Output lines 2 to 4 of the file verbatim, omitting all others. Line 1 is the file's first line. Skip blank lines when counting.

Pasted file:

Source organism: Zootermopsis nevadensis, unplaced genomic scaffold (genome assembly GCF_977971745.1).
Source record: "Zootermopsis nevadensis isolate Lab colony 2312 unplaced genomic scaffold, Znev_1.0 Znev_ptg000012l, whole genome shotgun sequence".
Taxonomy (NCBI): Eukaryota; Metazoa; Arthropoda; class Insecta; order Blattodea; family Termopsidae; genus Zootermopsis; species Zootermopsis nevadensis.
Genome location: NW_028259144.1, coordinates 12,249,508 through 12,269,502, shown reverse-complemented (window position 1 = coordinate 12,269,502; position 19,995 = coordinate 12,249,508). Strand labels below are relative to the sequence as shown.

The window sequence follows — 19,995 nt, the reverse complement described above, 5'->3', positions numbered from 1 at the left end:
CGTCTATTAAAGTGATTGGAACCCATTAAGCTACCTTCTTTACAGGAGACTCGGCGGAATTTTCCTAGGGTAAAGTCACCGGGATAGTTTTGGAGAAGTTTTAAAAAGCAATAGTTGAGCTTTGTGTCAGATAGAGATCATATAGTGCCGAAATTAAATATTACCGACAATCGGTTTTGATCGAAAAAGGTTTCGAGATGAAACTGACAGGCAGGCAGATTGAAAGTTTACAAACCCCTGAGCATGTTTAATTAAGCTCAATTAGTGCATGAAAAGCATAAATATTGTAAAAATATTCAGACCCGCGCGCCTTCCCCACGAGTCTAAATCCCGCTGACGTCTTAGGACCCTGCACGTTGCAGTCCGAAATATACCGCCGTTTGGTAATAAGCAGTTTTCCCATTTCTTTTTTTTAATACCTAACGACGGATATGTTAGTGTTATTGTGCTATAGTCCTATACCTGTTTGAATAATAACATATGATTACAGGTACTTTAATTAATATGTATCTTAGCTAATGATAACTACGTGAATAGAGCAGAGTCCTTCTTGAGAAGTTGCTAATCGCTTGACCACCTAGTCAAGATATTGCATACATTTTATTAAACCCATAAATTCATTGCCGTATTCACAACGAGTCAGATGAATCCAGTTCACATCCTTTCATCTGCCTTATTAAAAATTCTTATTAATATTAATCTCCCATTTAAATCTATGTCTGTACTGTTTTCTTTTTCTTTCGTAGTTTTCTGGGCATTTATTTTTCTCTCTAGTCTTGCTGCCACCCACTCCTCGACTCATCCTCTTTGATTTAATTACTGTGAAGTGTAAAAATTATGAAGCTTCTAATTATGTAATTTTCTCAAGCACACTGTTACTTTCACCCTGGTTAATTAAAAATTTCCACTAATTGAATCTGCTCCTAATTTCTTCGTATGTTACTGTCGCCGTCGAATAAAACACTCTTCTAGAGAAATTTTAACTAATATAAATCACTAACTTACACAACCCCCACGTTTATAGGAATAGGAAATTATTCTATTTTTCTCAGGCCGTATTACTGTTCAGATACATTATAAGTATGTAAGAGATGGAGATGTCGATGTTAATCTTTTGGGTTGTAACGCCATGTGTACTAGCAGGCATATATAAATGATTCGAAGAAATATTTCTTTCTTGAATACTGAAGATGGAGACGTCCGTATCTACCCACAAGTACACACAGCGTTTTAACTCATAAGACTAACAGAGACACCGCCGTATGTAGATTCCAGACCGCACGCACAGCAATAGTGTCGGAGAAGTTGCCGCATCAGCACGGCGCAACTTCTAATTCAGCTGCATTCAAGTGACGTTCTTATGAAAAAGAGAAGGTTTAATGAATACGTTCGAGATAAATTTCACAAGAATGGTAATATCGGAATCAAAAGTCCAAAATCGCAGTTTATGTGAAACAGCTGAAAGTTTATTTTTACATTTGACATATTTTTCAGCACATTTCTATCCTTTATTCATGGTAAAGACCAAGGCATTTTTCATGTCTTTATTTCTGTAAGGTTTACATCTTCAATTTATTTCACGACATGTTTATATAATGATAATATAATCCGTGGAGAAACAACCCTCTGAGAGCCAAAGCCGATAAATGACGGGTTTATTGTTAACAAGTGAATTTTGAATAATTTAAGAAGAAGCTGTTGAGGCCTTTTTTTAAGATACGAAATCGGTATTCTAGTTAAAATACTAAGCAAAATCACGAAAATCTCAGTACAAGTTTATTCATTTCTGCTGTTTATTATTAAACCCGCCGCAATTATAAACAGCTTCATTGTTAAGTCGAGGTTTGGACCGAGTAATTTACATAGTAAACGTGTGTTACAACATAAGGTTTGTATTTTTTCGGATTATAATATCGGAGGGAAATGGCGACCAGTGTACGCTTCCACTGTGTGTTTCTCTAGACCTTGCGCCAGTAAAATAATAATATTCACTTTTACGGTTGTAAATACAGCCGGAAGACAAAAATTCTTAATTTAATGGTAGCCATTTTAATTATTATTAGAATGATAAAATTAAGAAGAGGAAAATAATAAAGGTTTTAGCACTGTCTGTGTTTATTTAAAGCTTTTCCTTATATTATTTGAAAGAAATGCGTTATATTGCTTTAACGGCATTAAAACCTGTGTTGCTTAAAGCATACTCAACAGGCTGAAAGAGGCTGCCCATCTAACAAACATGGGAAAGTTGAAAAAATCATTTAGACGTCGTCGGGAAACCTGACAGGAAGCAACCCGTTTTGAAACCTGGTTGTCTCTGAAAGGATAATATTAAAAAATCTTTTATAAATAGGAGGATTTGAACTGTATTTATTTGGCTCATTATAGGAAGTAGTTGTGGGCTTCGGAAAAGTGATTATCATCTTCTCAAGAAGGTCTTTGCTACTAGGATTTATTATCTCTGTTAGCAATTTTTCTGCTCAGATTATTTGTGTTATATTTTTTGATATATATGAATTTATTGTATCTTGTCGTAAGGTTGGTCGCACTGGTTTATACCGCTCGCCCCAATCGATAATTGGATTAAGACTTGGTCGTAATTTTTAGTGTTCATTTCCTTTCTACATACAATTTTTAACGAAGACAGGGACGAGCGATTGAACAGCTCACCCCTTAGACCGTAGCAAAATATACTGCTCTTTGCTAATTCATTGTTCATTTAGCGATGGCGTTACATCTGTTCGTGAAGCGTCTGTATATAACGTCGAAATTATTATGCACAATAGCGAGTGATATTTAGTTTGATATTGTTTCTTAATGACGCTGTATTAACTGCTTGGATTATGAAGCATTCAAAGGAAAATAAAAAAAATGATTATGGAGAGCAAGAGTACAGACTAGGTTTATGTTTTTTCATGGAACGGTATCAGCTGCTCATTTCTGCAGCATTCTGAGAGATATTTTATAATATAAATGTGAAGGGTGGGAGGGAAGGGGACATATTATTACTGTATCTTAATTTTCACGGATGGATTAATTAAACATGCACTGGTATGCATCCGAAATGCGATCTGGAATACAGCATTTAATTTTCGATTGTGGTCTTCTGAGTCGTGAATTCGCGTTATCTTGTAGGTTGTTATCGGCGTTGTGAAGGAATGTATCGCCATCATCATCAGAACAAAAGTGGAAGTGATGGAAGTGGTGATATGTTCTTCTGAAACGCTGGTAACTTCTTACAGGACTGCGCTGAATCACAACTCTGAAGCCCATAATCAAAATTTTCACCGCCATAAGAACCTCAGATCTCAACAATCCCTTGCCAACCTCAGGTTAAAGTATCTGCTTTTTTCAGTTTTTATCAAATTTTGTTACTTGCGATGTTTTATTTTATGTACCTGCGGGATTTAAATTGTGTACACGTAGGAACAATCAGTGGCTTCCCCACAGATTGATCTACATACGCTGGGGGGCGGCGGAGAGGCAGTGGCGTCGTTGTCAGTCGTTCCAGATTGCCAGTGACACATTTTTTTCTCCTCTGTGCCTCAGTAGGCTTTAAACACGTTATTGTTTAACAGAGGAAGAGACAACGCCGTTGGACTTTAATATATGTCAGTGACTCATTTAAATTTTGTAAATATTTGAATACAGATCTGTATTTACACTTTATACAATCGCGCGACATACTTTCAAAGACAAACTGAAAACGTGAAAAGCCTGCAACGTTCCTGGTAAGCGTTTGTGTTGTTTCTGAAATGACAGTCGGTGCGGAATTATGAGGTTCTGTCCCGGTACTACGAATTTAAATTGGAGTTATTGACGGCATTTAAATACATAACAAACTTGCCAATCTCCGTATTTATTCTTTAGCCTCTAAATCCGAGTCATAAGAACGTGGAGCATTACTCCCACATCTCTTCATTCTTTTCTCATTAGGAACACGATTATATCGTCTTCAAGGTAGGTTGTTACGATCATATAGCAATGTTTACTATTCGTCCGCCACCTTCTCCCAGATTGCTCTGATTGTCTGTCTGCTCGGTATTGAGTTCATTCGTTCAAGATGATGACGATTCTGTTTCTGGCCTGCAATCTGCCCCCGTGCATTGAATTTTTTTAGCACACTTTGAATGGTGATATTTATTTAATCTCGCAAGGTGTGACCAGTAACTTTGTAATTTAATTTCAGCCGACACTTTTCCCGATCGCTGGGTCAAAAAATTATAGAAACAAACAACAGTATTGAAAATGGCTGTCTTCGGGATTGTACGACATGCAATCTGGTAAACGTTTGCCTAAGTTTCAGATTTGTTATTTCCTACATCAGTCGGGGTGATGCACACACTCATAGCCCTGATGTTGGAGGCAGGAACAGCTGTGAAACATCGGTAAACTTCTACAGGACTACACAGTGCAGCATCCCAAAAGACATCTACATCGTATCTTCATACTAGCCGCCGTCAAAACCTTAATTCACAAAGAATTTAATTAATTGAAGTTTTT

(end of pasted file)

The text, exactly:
Source record: "Zootermopsis nevadensis isolate Lab colony 2312 unplaced genomic scaffold, Znev_1.0 Znev_ptg000012l, whole genome shotgun sequence".
Taxonomy (NCBI): Eukaryota; Metazoa; Arthropoda; class Insecta; order Blattodea; family Termopsidae; genus Zootermopsis; species Zootermopsis nevadensis.
Genome location: NW_028259144.1, coordinates 12,249,508 through 12,269,502, shown reverse-complemented (window position 1 = coordinate 12,269,502; position 19,995 = coordinate 12,249,508). Strand labels below are relative to the sequence as shown.